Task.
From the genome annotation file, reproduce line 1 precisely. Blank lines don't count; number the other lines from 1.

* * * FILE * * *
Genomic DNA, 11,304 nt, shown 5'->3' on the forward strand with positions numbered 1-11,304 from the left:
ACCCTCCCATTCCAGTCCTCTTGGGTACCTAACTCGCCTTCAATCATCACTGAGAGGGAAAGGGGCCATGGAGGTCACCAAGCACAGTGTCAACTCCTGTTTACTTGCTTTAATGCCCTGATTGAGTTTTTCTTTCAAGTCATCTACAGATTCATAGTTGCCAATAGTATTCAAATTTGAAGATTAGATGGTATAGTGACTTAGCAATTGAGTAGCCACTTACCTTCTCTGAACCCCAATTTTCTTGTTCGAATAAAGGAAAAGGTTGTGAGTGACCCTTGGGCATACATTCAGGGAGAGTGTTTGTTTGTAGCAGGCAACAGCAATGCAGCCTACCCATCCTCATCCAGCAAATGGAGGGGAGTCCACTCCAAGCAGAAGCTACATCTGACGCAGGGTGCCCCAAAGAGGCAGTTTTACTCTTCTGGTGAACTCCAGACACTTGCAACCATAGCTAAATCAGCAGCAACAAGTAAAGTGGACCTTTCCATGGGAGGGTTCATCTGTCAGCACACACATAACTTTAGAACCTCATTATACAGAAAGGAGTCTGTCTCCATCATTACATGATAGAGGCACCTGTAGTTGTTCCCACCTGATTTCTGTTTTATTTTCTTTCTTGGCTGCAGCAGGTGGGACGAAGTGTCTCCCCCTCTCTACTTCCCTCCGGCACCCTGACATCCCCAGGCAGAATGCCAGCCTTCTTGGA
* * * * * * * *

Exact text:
Genomic DNA, 11,304 nt, shown 5'->3' on the forward strand with positions numbered 1-11,304 from the left: